Courtesy Andrew LeStourgeon
Hen of the Wood pastry chef Andrew "Little Sweets" LeStourgeon baking holiday cookies as a child
If the holidays mean anything, they mean tradition: traditions of faith, traditions of gathering together, of gifts and reflection and — most deliciously — food. This season, I've written on my own family custom of burning the plum pudding at Christmas dinner
, and of the Druid tradition of wassailing the apple trees
Now, Seven Days
talks passed-down desserts — with five super-sweet local pastry chefs.
Andrew LeStourgeon, Hen of the Wood
I grew up in Indianapolis, and the biggest thing we did around the holidays was make gingerbread cookies. We have videos of this — and of my sister picking her nose the whole time. I’ll be home on Christmas Eve and my mom will have the dough ready, and we’ll roll it out and decorate them. We use the same recipe here at Hen of the Wood. Next week we’ll be making gingerbread ice cream sandwiches.
, Miss Weinerz
My dad’s Jewish and my mom’s Catholic. Traditionally, my mom made five different types of cookies. She would make the classic roll-out icebox cookies with sprinkles, and it would be a mix of reindeer and Dreidels. And she was famous for these brown sugar nut cookies that took, like, three days to make. They were beautiful and fragile; they were wrapped better than our Christmas presents. She still makes them every year and sends us all boxes. I’m the only one she’s given the recipe, and it’s because I earned it after years and years of doing it with her. I’m making them next week.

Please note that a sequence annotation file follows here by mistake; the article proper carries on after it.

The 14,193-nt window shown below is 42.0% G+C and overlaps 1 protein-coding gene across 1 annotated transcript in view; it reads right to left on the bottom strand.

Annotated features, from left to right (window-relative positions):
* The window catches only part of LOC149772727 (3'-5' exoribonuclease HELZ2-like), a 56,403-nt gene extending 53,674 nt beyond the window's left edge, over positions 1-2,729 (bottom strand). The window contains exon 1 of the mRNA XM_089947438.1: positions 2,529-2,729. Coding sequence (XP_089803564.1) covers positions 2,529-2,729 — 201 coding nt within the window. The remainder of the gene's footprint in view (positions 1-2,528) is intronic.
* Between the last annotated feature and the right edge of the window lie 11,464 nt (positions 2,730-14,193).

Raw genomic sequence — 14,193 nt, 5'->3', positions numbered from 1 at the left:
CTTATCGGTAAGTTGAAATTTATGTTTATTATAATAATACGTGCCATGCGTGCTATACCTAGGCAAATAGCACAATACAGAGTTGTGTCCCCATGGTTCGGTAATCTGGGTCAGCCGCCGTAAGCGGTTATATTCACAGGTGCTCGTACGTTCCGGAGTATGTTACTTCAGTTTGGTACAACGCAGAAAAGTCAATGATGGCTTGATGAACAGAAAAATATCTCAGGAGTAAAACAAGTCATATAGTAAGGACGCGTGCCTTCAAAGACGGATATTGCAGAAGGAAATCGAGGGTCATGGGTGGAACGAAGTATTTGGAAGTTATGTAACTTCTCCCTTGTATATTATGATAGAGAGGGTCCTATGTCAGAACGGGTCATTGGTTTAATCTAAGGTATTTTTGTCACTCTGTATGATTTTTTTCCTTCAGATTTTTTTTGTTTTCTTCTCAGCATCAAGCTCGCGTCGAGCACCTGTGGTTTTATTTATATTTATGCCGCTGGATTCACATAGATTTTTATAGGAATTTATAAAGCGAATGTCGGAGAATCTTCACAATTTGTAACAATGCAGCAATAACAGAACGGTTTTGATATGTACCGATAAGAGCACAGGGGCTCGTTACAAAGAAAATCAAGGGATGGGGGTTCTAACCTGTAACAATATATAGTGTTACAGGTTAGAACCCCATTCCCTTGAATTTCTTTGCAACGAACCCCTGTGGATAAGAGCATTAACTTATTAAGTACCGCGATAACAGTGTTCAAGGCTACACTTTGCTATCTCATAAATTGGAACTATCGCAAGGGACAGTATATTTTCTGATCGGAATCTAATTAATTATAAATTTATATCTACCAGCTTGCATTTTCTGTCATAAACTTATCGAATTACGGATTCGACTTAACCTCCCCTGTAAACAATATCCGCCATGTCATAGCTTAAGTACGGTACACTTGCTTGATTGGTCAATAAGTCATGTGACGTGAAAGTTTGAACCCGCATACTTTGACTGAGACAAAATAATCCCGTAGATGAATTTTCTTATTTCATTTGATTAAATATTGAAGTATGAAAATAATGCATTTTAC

, Dolce VT
My mom bakes an amazing cheesecake every Christmas, or a tiramisu that puts mine to shame. My grandmother and her sisters would rock the pizzelle maker for a few hours and make a couple thousand pizzelles.
Courtesy Sweet Simone's
Italian Christmas cookie plate, Sweet Simone's
, Sweet Simone’s
My mom is 100 percent Italian and every year we had a 3-day cookie-baking extravaganza. We would make 12 to 15 varieties of traditional Italian cookies: Italian Rainbow cookies, pignoli cookies, Swedish cookies, macaroons. I’ve brought that tradition to the bakery, and my sister and mom and I get together every year and make cookies. We sell them at the shop and give them as gifts to our kids’ teachers, to the post office, to our neighbors, etc.
, King Arthur Flour
My family owned a pastry shop and there were so many good things to eat around the holidays. But we would make spekulatius, which is a thin, spiced crust cookie or biscuit. It’s only made in December. And then, of course, stollen. It’s a breadlike, yeasted fruitcake with candied lemon and orange peel and marzipan on the inside.
Ain't that sweet? Do you have any longtime holiday dessert traditions in your family? Be a sweetheart and tell us about them in in the comments.